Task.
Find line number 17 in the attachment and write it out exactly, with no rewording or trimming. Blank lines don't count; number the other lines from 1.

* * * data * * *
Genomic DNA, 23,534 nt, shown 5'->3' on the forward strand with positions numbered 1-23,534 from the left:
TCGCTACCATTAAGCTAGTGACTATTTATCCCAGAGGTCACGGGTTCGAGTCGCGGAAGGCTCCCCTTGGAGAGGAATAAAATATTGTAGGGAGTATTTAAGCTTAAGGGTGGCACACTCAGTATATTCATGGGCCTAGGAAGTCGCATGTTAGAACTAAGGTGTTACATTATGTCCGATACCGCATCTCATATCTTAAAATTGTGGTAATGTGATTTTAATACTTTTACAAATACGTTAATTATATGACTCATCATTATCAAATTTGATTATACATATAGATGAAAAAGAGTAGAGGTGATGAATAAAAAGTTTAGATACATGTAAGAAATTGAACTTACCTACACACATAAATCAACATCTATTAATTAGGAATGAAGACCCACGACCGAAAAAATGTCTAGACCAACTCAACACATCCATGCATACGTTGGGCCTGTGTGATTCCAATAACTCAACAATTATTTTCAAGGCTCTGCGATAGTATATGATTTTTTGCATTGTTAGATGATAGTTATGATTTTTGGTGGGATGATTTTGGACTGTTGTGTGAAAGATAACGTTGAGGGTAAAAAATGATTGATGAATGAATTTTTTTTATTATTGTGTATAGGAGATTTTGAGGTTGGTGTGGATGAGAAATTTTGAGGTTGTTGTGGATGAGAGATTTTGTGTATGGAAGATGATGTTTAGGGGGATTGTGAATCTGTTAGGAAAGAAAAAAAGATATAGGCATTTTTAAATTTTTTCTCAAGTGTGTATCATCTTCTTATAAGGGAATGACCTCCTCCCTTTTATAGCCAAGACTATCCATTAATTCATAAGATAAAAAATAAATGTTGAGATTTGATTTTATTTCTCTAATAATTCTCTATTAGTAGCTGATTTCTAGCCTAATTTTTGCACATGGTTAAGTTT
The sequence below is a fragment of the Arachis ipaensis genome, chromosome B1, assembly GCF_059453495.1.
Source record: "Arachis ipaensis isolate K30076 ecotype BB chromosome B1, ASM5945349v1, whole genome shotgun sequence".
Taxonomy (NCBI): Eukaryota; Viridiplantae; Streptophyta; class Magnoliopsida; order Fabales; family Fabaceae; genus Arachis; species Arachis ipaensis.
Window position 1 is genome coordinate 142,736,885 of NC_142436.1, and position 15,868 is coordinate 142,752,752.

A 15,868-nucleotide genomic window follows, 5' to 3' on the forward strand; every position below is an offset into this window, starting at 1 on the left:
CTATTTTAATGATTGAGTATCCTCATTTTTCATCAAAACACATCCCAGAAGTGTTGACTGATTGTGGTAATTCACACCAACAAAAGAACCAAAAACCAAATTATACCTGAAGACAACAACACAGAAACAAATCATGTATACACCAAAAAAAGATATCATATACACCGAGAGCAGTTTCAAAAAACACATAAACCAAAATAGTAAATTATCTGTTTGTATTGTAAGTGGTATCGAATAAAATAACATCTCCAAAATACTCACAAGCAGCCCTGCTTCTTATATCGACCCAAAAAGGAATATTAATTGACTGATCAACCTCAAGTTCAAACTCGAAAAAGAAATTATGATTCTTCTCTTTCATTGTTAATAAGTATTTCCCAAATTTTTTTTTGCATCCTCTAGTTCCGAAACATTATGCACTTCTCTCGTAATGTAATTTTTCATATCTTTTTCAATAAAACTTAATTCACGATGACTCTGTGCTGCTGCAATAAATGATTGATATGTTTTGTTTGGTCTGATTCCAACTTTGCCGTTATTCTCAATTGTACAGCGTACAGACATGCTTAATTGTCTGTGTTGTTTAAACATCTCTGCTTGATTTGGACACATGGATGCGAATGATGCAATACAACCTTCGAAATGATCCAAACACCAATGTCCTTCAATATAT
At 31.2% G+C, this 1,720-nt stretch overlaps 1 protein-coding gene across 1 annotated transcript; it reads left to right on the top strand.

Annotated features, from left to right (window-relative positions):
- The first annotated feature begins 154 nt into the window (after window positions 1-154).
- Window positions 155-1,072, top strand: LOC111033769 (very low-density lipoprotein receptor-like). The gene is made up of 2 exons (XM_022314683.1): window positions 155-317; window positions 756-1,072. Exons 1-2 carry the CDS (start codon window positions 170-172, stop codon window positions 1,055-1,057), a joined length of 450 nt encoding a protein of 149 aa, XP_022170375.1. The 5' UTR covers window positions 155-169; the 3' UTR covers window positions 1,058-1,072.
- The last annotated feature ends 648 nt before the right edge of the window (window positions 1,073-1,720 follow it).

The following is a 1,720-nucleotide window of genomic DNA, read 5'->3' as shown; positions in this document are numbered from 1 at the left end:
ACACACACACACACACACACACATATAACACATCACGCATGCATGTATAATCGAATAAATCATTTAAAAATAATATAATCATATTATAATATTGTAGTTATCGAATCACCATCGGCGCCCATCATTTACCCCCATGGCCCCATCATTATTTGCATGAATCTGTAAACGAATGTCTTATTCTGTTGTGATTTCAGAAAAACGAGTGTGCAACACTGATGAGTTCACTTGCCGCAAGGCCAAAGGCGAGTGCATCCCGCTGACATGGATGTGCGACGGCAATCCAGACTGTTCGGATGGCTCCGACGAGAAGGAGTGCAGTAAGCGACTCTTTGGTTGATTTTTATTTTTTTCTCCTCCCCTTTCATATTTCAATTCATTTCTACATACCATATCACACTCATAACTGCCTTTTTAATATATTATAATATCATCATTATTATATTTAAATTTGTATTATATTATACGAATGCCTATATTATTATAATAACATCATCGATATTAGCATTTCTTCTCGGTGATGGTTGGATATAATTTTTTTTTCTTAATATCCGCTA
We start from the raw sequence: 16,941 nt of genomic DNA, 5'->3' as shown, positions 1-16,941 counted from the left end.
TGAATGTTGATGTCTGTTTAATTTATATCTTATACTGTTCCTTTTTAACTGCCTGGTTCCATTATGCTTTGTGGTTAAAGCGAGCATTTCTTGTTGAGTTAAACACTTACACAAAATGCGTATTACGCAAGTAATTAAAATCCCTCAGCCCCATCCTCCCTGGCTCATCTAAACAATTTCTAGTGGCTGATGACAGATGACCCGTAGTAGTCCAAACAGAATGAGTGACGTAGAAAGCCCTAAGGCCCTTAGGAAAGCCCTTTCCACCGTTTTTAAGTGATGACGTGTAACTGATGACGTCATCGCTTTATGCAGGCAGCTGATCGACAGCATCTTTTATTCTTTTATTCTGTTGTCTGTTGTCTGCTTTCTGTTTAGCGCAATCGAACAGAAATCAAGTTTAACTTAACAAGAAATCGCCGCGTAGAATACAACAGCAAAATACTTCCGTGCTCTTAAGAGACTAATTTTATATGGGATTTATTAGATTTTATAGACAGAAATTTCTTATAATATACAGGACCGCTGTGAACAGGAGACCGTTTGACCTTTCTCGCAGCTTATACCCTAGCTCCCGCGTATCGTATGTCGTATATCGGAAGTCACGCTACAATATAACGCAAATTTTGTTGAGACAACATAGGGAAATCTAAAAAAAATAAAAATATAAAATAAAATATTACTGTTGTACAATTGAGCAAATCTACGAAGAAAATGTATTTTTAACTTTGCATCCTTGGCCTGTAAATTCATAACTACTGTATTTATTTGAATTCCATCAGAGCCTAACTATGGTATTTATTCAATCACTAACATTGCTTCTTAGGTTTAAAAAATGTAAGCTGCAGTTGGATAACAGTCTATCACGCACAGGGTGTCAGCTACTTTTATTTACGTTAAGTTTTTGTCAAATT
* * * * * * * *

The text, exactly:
TGAATGTTGATGTCTGTTTAATTTATATCTTATACTGTTCCTTTTTAACTGCCTGGTTCCATTATGCTTTGTGGTTAAAGCGAGCATTTCTTGTTGAGTTAAACACTTACACAAAATGCGTATTACGCAAGTAATTAAAATCCCTCAGCCCCATCCTCCCTGGCTCATCTAAACAATTTCTAGTGGCTGATGACAGATGACCCGTAGTAGTCCAAACAGAATGAGTGACGTAGAAAGCCCTAAGGCCCTTAGGAAAGCCCTTTCCACCGTTTTTAAGTGATGACGTGTAACTGATGACGTCATCGCTTTATGCAGGCAGCTGATCGACAGCATCTTTTATTCTTTTATTCTGTTGTCTGTTGTCTGCTTTCTGTTTAGCGCAATCGAACAGAAATCAAGTTTAACTTAACAAGAAATCGCCGCGTAGAATACAACAGCAAAATACTTCCGTGCTCTTAAGAGACTAATTTTATATGGGATTTATTAGATTTTATAGACAGAAATTTCTTATAATATACAGGACCGCTGTGAACAGGAGACCGTTTGACCTTTCTCGCAGCTTATACCCTAGCTCCCGCGTATCGTATGTCGTATATCGGAAGTCACGCTACAATATAACGCAAATTTTGTTGAGACAACATAGGGAAATCTAAAAAAAATAAAAATATAAAATAAAATATTACTGTTGTACAATTGAGCAAATCTACGAAGAAAATGTATTTTTAACTTTGCATCCTTGGCCTGTAAATTCATAACTACTGTATTTATTTGAATTCCATCAGAGCCTAACTATGGTATTTATTCAATCACTAACATTGCTTCTTAGGTTTAAAAAATGTAAGCTGCAGTTGGATAACAGTCTATCACGCACAGGGTGTCAGCTACTTTTATTTACGTTAAGTTTTTGTCAAATT